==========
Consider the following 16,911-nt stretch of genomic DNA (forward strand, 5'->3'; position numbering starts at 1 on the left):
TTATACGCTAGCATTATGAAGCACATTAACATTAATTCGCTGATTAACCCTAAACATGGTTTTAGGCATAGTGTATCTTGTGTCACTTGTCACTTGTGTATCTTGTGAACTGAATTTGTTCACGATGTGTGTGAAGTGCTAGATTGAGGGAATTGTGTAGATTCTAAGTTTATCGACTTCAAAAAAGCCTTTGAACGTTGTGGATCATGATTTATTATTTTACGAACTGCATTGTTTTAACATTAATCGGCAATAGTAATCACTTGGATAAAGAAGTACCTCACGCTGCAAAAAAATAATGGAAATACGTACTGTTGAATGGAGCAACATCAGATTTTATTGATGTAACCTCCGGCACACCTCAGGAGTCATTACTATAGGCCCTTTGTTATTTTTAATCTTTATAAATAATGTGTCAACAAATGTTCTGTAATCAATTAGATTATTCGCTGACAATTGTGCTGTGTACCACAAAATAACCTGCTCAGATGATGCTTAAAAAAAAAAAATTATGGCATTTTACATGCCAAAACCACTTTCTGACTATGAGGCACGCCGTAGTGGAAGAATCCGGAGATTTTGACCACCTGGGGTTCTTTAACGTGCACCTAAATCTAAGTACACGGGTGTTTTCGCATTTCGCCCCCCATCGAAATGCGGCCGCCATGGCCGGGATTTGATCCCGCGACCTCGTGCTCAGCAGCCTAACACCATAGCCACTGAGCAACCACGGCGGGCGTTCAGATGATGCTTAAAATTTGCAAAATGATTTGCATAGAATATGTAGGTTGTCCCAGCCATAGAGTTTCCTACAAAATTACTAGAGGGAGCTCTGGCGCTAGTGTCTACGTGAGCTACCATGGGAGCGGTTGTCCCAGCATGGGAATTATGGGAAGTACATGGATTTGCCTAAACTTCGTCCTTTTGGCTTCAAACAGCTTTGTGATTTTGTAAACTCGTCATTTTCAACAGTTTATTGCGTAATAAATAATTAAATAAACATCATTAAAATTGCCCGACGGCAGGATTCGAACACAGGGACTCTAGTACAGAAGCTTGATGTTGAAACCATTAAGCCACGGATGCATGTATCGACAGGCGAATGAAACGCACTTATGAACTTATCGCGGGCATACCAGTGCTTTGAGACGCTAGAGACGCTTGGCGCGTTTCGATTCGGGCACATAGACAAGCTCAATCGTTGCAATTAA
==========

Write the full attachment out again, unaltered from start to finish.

Consider the following 16,911-nt stretch of genomic DNA (forward strand, 5'->3'; position numbering starts at 1 on the left):
TTATACGCTAGCATTATGAAGCACATTAACATTAATTCGCTGATTAACCCTAAACATGGTTTTAGGCATAGTGTATCTTGTGTCACTTGTCACTTGTGTATCTTGTGAACTGAATTTGTTCACGATGTGTGTGAAGTGCTAGATTGAGGGAATTGTGTAGATTCTAAGTTTATCGACTTCAAAAAAGCCTTTGAACGTTGTGGATCATGATTTATTATTTTACGAACTGCATTGTTTTAACATTAATCGGCAATAGTAATCACTTGGATAAAGAAGTACCTCACGCTGCAAAAAAATAATGGAAATACGTACTGTTGAATGGAGCAACATCAGATTTTATTGATGTAACCTCCGGCACACCTCAGGAGTCATTACTATAGGCCCTTTGTTATTTTTAATCTTTATAAATAATGTGTCAACAAATGTTCTGTAATCAATTAGATTATTCGCTGACAATTGTGCTGTGTACCACAAAATAACCTGCTCAGATGATGCTTAAAAAAAAAAAATTATGGCATTTTACATGCCAAAACCACTTTCTGACTATGAGGCACGCCGTAGTGGAAGAATCCGGAGATTTTGACCACCTGGGGTTCTTTAACGTGCACCTAAATCTAAGTACACGGGTGTTTTCGCATTTCGCCCCCCATCGAAATGCGGCCGCCATGGCCGGGATTTGATCCCGCGACCTCGTGCTCAGCAGCCTAACACCATAGCCACTGAGCAACCACGGCGGGCGTTCAGATGATGCTTAAAATTTGCAAAATGATTTGCATAGAATATGTAGGTTGTCCCAGCCATAGAGTTTCCTACAAAATTACTAGAGGGAGCTCTGGCGCTAGTGTCTACGTGAGCTACCATGGGAGCGGTTGTCCCAGCATGGGAATTATGGGAAGTACATGGATTTGCCTAAACTTCGTCCTTTTGGCTTCAAACAGCTTTGTGATTTTGTAAACTCGTCATTTTCAACAGTTTATTGCGTAATAAATAATTAAATAAACATCATTAAAATTGCCCGACGGCAGGATTCGAACACAGGGACTCTAGTACAGAAGCTTGATGTTGAAACCATTAAGCCACGGATGCATGTATCGACAGGCGAATGAAACGCACTTATGAACTTATCGCGGGCATACCAGTGCTTTGAGACGCTAGAGACGCTTGGCGCGTTTCGATTCGGGCACATAGACAAGCTCAATCGTTGCAATTAA